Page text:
Friday, September 5, 2008


We left Reno on August 13 for Yosemite National Park to start the John Muir Trail. This was to be by far the longest backpacking trip we’ve done and we spent many hours over the summer preparing for it – hiking and doing exercises to get in shape, planning, shopping for and packing food (nearly 120,000 calories!), organizing resupplies of food and other consumables, downsizing our backpacking gear, etc. Our plan was to hike north to south in 17 days with three resupplies along the way – at Tuolumne Meadows in Yosemite, at Reds Meadow Resort near Devils Postpile National Monument, and at Muir Trail Ranch. After all this planning and preparation, we were quite excited to be so close to finally starting our trip.

Our first task in Yosemite was to acquire a permit for the hike. Some of the permits are reservable months in advance, but since we hadn’t reserved one, we were left trying to snag two of the daily first-come-first-serve permits out of Yosemite Valley. After driving in from Reno and dropping off our resupply packages at the Reds Meadow Resort and the Tuolumne Meadows post office, we set up camp at Hodgdon Meadows for a brief night’s sleep. We got up at 3:00 am for the final drive into Yosemite Valley to camp out in front of the Wilderness Center to get our permit.

We got to the Wilderness Center shortly after 4:00 am to find that there were already several people lying in sleeping bags on the steps waiting for permits. We set up our camp chairs and settled in for a few hours’ wait.

As the sun finally rose, there was a line behind us, including one guy who was planning to hike the whole JMT in 6 days!

We felt pretty good about getting our permit until we learned that two of the people ahead of us represented a group of nine. Thankfully, they were looking for a different type of permit than we were.

Finally, the office opened and we got our permit. Whew!

After that, we drove over to the backpackers’ camp to set up. The backpackers’ camp is basically a large group site that is saved for backpackers the night before or after their trip. There were oodles of other people there and we were afraid it would be noisy, but as it turned out, most people were hiking out early the next morning so it was really quite quiet.

After we’d set up our tent, we went to the post office to mail a couple of packages. There, we discovered that a new Yosemite stamp was debuting that day and you could get a special first-day cancellation. We bought an extra envelope and stamp to save.

We spent the rest of the day making final preparations for our trip. Because bears are a problem in the valley, we spent a lot of the time cleaning out the car. We needed to get all the food, toiletries, and anything else that might smell corralled into bins to be left in a bear locker at the trailhead. We also spent a bunch of time at the laundromat washing blankets that we were afraid had some residual odors from being stored near toiletries. Finally, we finished cleaning, put a sheet over everything in the car to make it look less interesting to passing bears, and parked Caroline in the backpackers’ lot. Exhausted from an early morning and a long day, we went back to our camp and collapsed.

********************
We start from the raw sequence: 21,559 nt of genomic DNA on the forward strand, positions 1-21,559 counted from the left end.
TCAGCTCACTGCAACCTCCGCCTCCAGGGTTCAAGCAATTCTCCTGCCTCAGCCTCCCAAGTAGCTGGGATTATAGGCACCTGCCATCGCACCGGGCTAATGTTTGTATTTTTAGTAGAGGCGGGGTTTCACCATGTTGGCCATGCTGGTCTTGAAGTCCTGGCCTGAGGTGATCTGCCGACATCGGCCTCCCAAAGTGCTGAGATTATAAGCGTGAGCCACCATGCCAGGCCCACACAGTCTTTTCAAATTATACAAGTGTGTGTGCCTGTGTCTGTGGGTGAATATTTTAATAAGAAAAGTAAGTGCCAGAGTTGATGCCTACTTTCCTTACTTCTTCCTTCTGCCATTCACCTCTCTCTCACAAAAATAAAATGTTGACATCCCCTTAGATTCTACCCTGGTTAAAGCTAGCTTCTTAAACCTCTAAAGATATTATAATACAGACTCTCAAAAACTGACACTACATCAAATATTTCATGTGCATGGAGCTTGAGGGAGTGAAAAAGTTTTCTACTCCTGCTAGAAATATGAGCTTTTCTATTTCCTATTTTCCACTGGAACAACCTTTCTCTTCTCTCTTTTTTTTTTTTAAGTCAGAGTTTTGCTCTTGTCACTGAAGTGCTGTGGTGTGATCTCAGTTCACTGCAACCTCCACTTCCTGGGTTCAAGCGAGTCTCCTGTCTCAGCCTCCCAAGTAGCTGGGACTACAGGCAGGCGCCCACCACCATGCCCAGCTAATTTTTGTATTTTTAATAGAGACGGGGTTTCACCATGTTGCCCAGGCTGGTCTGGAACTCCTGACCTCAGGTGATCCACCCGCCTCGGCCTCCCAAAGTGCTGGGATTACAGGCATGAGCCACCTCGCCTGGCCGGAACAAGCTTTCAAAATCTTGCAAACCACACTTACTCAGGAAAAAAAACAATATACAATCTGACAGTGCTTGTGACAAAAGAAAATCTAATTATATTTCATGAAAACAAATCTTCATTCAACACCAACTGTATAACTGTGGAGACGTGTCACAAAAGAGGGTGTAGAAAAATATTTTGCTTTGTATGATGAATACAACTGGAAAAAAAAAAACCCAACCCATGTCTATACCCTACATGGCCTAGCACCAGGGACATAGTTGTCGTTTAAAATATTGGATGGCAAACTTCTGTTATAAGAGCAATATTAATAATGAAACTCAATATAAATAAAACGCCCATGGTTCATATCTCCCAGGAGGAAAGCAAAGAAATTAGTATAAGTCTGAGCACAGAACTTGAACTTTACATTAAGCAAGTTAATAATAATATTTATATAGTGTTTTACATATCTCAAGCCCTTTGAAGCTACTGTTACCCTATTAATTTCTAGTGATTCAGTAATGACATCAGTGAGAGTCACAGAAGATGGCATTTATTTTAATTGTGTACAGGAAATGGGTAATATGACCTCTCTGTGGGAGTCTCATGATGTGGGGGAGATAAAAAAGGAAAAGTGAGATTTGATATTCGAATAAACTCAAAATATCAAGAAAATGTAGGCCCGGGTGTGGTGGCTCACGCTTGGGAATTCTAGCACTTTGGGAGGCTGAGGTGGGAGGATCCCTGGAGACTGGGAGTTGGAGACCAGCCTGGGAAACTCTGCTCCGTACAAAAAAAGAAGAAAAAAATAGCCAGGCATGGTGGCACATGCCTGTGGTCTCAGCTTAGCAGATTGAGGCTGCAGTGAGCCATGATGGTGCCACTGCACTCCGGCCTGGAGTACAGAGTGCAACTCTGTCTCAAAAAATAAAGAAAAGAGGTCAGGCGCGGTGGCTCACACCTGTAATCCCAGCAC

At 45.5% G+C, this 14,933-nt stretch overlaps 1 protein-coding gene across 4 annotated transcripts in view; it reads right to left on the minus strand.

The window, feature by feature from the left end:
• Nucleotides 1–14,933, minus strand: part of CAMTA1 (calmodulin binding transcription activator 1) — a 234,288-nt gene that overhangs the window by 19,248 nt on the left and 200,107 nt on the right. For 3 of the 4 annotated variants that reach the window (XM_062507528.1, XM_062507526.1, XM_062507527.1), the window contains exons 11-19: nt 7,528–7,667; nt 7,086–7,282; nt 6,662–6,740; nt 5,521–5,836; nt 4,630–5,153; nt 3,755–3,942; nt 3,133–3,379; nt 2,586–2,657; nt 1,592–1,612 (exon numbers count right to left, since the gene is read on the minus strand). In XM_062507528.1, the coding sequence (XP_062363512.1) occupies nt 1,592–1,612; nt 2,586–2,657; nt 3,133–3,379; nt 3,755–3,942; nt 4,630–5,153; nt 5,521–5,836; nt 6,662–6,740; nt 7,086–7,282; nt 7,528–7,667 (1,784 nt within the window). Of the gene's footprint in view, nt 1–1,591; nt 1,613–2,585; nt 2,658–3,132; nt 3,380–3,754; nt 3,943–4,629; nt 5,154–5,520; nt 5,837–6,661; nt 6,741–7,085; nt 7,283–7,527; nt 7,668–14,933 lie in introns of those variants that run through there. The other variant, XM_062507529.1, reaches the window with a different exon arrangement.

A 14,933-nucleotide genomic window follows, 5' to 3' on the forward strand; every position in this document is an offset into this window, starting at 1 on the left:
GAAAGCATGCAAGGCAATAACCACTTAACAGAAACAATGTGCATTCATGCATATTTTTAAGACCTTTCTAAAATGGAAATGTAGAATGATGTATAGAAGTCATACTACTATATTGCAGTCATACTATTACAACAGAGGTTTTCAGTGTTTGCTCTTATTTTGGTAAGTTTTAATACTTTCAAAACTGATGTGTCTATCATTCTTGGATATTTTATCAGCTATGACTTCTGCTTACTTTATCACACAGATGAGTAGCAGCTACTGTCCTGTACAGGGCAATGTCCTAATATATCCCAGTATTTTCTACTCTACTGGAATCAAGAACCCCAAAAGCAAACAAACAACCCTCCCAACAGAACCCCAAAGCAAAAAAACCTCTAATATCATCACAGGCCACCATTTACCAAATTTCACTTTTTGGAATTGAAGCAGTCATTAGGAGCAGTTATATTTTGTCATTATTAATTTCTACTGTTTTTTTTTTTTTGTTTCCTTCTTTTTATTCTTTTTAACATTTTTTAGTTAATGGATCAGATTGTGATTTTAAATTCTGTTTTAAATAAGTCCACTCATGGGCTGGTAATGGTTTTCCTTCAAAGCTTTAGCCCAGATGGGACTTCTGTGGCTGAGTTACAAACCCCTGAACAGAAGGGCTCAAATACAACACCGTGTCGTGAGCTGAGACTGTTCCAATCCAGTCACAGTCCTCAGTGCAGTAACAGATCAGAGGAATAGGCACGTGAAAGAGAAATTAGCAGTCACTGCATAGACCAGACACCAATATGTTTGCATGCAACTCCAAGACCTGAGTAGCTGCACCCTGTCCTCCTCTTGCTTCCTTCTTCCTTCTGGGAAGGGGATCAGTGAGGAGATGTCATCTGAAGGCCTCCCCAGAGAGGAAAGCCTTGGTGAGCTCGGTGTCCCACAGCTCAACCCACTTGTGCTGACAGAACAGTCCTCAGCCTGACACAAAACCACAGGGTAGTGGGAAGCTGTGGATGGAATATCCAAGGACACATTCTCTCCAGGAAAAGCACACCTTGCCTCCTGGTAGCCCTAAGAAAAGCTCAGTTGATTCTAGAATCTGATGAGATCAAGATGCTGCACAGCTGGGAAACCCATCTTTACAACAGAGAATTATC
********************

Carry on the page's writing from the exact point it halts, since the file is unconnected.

We were up bright and early again the next day, anxious to start our big trek. We packed our backpacks and stopped by our car on the way to the trail to drop off a few things. Much to our horror, when we got to our car, we discovered it had been “beared” overnight!

The black bears in Yosemite are notoriously badly behaved. Since the backcountry camps have been cleaned up and are no longer a source of food for the bears, the trailhead parking lots have become the “bear buffets”. A bear had opened our door like a pop can and climbed in the car looking for food. You might think that the bear would have trashed the inside of the car as well, but thankfully it did no damage at all inside. Some bags were moved around, but nothing was shredded, opened, or otherwise destroyed. Sadly, the outside of our car was not in good shape.

A park volunteer took our incident report and sent us over to the garage to have them patch up our window. We still weren’t sure what we were going to do, because clearly we couldn’t leave our car in the parking lot for the duration of our hike in its current state. Even if patched with cardboard and plastic, we weren’t comfortable leaving it for so long.

After some debate, we decided that we’d have the car towed out of the park to be fixed while we were hiking. This would solve two problems – our car would be fixed by the time we finished the trail and it wouldn’t be sitting in Yosemite and subject to the bears’ aggression in that time. The people at the garage were very helpful and went out of their way to help us find a good body shop that could fix our car.

We carefully drove the car back to Tuolumne where the tow truck could pick it up. Sitting in the parking lot, it created quite a stir as lots of people stopped to gawk and take photos. Poor Caroline!

Finally, the tow truck arrived and off Caroline went to get a new door. A nice couple, Julie and Dennis, that we met while waiting, was going to Yosemite Valley and offered us a ride back, which we happily accepted. Along the way, we stopped at some scenic overlooks and saw Bridalveil Falls.

Finally back in Yosemite Valley, it was too late to start our hike that day so we went back to the backpackers’ camp to set up again. We’d try again the next day to start our trip. What a day it’d been!

1 comment:

Lisa said...

Thank you for the pictures. To be honest, he did less damage than I was envisioning.

Cannot wait until you come visit!!!!